Picatinny Arsenal welcomed its newest garrison commander, Lt. Col. Adam Woytowich, during a virtual change of command ceremony June 17.
Woytowich arrived from the Pentagon in Washington, D.C., where he previously served as a Special Operations Personnel Systems staff officer.
Upon receiving orders to Picatinny Arsenal in March 2019, Woytowich didn't know much about the installation but said he was pretty ecstatic about the assignment as he's no stranger to the state of New Jersey. Although his hometown is Virginia Beach, Va., Woytowich was born in Newark, N.J.
“I am a native of Newark, N.J.,” he said. “I have countless childhood memories of spending summers with my grandparents in their neighborhood and driving down to the shore. There’s a special place in my heart for this part of New Jersey, particularly the Newark, Jersey City, and Hoboken area.”
Relocating from the nation’s capital to the New Jersey highlands can be described as quite different for the newest member of Team Picatinny.
“I'm coming from the hustle and bustle of Washington, D.C., so my immediate impression of the post was peace, quiet and serenity,” Woytowich said. “On my first night here, I honestly couldn't believe the absence of incessant car honks. It was truly surreal.”
Although he’s joining the team in the midst of a pandemic, Woytowich said the limited human interactions and inability to exchange handshakes with others is a “bit of a downer,” but fortunately, there are sufficient communication platforms for virtual connections.
His impression so far is everyone seems to be passionately committed to the people, the community, and the pursuit of excellence.
“I feel very fortunate to have these patriots who are experts in their field to my left and right,” he said.
As garrison commander, Woytowich will serve as Brig. Gen. Vince Malone's senior executive responsible for all installation activities. General Malone is the Picatinny Arsenal commanding general. Woytowich will sustain the command, control and operations of the installation of support missions and readiness of all tenant units. He will also help ensure the health, morale and welfare of the residents of Picatinny Arsenal.
Under his command, Woytowich will have approximately 400 servicemembers, civilian employees, and non-appropriated fund employees.
“Over the years I've developed a deep commitment and drive towards bettering the organizations I belong to, building cohesive teams and accomplishing the mission I’ve been assigned,” Woytowich said. “I’m a firm believer in the unparalleled power of a good team rowing in the same direction, so I’m very team oriented.”
Woytowich said a resource and budget-constrained environment throughout the Department of Defense will undoubtedly bring challenges in delivering installation services to the level expected of Picatinny Arsenal’s tenant units, employees and families.
“However, with the talent we have on the garrison team, we will work collectively to come up with creative solutions to that complex problem,” he said.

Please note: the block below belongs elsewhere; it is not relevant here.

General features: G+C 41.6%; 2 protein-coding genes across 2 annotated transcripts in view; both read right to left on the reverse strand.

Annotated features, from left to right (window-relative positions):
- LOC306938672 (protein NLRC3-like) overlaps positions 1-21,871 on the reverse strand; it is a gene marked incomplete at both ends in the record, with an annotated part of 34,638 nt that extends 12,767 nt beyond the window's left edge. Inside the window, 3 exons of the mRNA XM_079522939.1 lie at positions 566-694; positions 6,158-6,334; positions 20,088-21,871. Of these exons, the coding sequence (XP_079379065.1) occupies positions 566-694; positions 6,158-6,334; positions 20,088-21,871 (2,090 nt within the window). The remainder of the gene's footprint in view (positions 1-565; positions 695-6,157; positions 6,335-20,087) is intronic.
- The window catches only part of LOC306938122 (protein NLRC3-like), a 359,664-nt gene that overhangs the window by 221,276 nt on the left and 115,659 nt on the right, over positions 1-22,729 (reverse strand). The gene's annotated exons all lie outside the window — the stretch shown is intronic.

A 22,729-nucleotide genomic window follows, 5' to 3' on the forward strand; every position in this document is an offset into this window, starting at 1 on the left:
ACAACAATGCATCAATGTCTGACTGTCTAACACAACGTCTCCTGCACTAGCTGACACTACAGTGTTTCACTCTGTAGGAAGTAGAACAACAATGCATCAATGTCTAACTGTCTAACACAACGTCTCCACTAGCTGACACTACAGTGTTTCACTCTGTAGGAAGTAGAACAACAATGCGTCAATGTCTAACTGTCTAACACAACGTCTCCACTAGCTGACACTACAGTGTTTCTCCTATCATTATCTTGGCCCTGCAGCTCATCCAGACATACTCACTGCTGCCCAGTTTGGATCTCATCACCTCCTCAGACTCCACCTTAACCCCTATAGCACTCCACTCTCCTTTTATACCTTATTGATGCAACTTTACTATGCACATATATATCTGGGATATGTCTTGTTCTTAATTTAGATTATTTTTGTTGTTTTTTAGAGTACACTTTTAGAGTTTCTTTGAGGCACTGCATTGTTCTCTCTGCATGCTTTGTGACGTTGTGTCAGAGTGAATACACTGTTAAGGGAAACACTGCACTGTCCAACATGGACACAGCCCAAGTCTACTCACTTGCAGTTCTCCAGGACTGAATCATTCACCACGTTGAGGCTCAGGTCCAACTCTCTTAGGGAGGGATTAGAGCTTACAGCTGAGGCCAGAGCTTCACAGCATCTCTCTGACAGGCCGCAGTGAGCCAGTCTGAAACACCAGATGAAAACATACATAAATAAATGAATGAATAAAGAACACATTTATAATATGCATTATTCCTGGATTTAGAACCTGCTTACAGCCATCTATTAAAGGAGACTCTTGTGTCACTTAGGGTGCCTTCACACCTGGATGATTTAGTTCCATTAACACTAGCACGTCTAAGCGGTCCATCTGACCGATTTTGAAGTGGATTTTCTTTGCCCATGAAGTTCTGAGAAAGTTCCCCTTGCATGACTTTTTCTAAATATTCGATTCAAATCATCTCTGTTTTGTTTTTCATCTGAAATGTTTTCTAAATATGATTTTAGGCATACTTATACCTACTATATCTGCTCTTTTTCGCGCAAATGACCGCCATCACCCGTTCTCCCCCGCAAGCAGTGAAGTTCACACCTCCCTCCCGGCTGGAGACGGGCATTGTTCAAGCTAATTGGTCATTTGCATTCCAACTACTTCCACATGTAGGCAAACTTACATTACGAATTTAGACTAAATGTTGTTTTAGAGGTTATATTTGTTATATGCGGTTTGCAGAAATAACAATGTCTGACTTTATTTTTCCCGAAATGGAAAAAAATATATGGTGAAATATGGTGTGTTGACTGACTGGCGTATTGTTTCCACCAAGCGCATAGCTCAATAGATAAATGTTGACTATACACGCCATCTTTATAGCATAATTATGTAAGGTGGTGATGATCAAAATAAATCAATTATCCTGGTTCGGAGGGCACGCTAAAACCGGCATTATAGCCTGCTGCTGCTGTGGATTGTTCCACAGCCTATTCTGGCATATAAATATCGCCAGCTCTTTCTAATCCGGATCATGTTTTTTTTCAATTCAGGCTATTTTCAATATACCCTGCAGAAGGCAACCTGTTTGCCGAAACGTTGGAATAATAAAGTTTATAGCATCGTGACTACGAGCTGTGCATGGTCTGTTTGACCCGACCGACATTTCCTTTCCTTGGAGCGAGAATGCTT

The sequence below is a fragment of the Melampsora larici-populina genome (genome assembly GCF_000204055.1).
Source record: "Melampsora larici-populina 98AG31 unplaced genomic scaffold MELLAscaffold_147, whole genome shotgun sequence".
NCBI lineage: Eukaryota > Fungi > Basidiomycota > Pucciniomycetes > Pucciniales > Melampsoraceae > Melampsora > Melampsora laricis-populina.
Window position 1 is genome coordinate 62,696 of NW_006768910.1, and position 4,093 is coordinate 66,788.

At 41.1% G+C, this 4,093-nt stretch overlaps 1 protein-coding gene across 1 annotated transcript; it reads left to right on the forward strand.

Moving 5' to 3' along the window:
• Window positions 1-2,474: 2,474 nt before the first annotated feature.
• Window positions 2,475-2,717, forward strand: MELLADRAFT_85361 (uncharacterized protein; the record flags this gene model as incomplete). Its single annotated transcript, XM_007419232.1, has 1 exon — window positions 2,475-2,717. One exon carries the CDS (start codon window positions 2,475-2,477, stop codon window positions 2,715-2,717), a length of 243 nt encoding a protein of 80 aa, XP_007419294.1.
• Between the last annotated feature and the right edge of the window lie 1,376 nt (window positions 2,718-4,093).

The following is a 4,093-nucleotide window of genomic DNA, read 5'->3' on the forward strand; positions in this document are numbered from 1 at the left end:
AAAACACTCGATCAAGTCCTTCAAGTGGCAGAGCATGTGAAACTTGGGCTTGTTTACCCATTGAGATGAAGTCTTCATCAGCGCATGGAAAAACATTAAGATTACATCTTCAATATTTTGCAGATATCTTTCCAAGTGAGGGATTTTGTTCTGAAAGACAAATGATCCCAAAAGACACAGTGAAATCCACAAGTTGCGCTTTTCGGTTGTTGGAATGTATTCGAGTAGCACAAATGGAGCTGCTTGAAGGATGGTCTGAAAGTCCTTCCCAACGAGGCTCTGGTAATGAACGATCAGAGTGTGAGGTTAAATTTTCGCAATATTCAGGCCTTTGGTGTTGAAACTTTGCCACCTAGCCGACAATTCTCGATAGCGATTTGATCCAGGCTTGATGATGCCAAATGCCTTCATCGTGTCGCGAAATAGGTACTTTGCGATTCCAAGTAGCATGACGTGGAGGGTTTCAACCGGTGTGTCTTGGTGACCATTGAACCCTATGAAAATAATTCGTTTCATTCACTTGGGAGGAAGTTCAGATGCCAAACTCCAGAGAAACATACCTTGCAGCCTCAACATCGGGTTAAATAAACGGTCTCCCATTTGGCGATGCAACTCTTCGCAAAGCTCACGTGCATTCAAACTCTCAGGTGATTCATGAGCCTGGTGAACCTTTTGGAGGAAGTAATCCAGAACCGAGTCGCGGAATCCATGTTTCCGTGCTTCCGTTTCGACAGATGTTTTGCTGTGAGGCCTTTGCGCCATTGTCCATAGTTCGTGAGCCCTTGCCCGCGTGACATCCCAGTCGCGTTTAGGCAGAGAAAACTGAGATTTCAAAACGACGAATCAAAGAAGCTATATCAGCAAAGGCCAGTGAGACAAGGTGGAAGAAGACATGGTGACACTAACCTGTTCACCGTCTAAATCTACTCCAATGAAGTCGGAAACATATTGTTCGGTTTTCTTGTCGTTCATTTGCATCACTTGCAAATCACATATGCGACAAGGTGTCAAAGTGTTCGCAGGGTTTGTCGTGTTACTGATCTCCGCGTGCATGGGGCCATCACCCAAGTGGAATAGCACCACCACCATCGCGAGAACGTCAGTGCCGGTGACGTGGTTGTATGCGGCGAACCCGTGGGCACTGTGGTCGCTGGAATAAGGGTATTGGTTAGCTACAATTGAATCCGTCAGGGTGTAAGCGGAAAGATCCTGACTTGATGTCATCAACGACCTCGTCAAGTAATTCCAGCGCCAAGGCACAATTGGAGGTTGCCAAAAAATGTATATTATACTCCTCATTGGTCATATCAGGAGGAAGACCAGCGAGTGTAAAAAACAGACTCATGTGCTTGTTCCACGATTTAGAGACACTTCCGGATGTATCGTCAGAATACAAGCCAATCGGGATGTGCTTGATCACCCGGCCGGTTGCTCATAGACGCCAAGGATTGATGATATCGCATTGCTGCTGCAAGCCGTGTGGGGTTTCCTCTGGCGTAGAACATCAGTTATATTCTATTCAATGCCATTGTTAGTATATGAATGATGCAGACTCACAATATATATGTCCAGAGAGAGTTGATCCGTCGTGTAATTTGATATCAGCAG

So what can Team Picatinny expect from the new garrison commander?
“They can expect that my video will match my audio – I do what I say, I say what I do, I try to set the example in all things whether on or off duty,” Woytowich said. “They can also expect me to ask a lot of questions, not because I’m trying to be nosy or intrusive. I’m just seeking clarity and trying to learn the installation, as well as the ins and outs of the problems that our tenant units, families and personnel face.
“Bear in mind that your leaders, from myself as the garrison commander all the way up to the Secretary of the Army, have our people's best interests at heart. We recognize that people are the number one priority – Soldiers, Army civilians, our retirees, and their families. Recognizing that our people should have the best quality of life possible, I’m committed in ensuring our people’s health, morale, welfare, and needs are met in these trying times.”
In regards to dealing with the coronavirus pandemic and plans to return to post, Woytowich said the safety of the Picatinny people is the utmost priority.
“The Picatinny Team has proven to be incredibly resilient amidst the pandemic and has leveraged communication platforms to continue meetings and collaboration,” he said. “Personnel who must be present on Picatinny in order to accomplish the mission have been working on post and will continue to do so. These personnel are abiding by the DoD COVID-19 workplace safety restrictions put in place, such as the wearing of masks indoors if six feet of distance cannot be maintained.”
The decision for when employees will return to post rests with the senior commander, and Woytowich and his team will advise him accordingly, based on the actions of the state, county and sister military installations.
According to the Picatinny Arsenal official website, Picatinny Arsenal is the Joint Center of Excellence for Guns and Ammunition, providing products and services to all branches of the U.S. military. Its team of more than 6,000 personnel includes Soldiers, Sailors, Airmen, Marines, civilian employees and contractor personnel who lead in the research, development, acquisition and lifecycle management of advanced conventional weapon systems and ammunition. Picatinny's portfolio comprises nearly 90 percent of the Army's lethality and all conventional ammunition for joint warfighters.
“We have a unique installation that is vital to our nation,” Woytowich said. “There is no government or industry counterpart with our capabilities. We streamline the acquisition process and deliver the armaments that warfighters need exactly when they need them.”
Picatinny Arsenal is the second largest employer in Morris County.
“My wife, Julie, son, Evan, and I are very much looking forward to officially joining the Picatinny Team and family,” Woytowich said.